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Wednesday, December 14, 2016


The Perlis state assembly passed the amendment to Section 117(b) of the Administration of the Religion of Islam Enactment 2006, with MCA’s Titi Tinggi assemblyman Khaw Hock Kong becoming the target of public wrath.
MCA has always been against this motion, but the party’s sole representative in the state assembly chose to walk out during the critical moment instead of decisively casting the “nay” vote.
There are only two non-Muslim reps in the 15-seat Perlis assembly. Even if these two reps were to vote against the amendment, they were not going to change the decision in any way, but at least a “nay” vote would reflect MCA’s attitude and stand on this issue.
Walking out of the assembly is a passive and irresponsible way of protesting.
MCA central committee later accepted Khaw’s explanation on the walkout, however they still felt he had not acted as per the party’s instruction to clearly express the party’s stand. As a result, MCA came under attack and subsequently issued a stern written warning to Khaw.
Disciplinary action is the best way for MCA to answer to party members as well as the local Chinese community, and this whole thing should come to a close now. Nevertheless, the incident has brought out two connotation.
Firstly, MCA had only instructed Khaw to clearly express the party’s opposition to the amendment but not to cast a “nay” vote.
Secondly, MCA thought a walkout protest should have been good enough to reflect MCA’s stand on the issue.
As an elected rep from MCA,what made it so difficult for Khaw to cast a “nay” vote on an unfair bill that would infringe on the rights of non-Muslims in the state? If he had been instructed by the party to stage a walkout protest, did it mean MCA was undecided or wavering over the issue pertaining the rights of the Chinese community such that it could not make a firm decision?
The argument that Khaw was English educated and would interpret “walkout” as “against” was meant to whitewash the blunder and was totally unconvincing.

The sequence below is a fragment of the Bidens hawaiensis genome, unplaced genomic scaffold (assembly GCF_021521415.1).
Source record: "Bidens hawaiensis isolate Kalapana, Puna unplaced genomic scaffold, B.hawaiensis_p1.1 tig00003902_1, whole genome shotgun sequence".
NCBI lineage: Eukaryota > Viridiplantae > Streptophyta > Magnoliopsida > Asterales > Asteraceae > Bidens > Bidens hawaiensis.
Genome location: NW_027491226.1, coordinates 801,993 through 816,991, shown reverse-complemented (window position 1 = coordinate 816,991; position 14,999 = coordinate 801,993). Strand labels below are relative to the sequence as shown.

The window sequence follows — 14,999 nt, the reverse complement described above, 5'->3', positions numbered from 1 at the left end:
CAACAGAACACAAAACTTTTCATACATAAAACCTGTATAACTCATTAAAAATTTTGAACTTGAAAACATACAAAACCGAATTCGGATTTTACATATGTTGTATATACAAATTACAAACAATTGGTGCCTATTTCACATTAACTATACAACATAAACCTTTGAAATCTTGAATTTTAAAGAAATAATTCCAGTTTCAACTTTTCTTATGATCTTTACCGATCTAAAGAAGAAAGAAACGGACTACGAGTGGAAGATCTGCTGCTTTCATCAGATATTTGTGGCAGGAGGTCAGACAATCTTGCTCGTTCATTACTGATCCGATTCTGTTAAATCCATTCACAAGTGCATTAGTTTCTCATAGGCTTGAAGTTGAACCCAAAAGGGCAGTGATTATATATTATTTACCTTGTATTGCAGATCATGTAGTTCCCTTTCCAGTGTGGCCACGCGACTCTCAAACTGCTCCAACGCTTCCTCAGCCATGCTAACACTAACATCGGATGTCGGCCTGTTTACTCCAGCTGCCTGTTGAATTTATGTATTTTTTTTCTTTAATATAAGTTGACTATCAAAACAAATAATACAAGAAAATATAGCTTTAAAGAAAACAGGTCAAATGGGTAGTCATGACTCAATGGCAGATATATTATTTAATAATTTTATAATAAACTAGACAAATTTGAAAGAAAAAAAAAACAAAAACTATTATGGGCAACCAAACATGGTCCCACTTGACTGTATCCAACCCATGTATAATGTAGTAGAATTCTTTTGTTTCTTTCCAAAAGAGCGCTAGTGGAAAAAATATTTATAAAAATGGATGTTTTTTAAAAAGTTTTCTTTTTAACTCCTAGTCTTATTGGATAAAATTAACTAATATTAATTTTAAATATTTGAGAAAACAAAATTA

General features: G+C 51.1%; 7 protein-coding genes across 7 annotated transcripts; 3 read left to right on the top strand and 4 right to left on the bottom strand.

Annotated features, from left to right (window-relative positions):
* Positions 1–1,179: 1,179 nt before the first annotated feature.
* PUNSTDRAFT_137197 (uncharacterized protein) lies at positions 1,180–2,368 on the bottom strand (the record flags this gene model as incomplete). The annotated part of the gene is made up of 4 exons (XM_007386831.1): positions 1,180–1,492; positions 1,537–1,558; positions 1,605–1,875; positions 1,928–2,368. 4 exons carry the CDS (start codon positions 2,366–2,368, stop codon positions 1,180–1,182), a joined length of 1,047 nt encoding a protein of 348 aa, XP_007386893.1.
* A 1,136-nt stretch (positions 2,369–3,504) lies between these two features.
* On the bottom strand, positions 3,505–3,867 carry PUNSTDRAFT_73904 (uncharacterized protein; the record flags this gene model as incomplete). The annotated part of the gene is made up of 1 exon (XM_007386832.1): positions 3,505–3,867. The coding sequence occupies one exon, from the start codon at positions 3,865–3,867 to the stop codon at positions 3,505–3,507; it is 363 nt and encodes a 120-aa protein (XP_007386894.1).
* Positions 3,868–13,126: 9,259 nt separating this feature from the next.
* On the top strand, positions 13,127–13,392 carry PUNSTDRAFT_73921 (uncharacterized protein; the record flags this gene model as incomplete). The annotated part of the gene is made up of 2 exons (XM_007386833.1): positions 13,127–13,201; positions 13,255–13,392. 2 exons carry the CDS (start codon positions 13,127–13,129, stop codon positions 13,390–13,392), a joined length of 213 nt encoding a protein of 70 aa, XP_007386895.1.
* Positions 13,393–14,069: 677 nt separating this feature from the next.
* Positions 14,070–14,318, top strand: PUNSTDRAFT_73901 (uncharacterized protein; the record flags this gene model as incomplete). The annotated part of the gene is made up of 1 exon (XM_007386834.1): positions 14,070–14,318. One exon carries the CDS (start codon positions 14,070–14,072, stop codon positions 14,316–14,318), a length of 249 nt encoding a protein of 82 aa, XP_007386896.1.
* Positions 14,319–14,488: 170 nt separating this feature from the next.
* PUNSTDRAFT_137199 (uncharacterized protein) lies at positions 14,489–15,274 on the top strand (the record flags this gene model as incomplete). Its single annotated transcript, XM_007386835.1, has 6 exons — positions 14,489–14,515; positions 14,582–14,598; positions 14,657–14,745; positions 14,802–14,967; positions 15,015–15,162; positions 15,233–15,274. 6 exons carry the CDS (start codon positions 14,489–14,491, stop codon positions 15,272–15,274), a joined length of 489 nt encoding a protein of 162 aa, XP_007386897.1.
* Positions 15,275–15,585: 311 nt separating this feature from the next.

An English educated state assemblyman should have been able to tell the differences between “walkout” or “abstention” and “against”. He should have known that there were only three options when casting a vote in the state assembly, namely “yea”, “nay” or abstention.
Walking out during the crucial moment of voting is in its essence giving up the right to vote, or abstention.
In politics, “abstention” is yet another way of voting in the assembly, indicating that the rep is unwilling to cast either a “yea” or “nay” vote or being neutral. Abuse of the abstention vote is perceived as a pretext to evade responsibility.
On the international front, if a country abstains from voting, it should not be interpreted as the country being against a motion. It could be because the time is not yet ripe for the country to formally express its stand on a particular issue, or that it has some reservations and has therefore opted to stay neutral.
For the past 25 years, the UN general assemblies have been passing the motion with a landslide to urge the United States to lift trade sanctions on Cuba, and for all those years the US has been casting a “nay” vote. However, the US chose to abstain for the first time during this year’s general assembly on November 26, signaling Washington’s implied “approval” of lifting the sanctions on Cuba and its readiness to restore diplomatic ties with the Caribbean island state.
From here we can see that abstention cannot fully reflect MCA’s opposition to the Islamic bill, and this passive form of expression has sunken MCA deeper into the dilemma.
– http://mysinchew.com.my/

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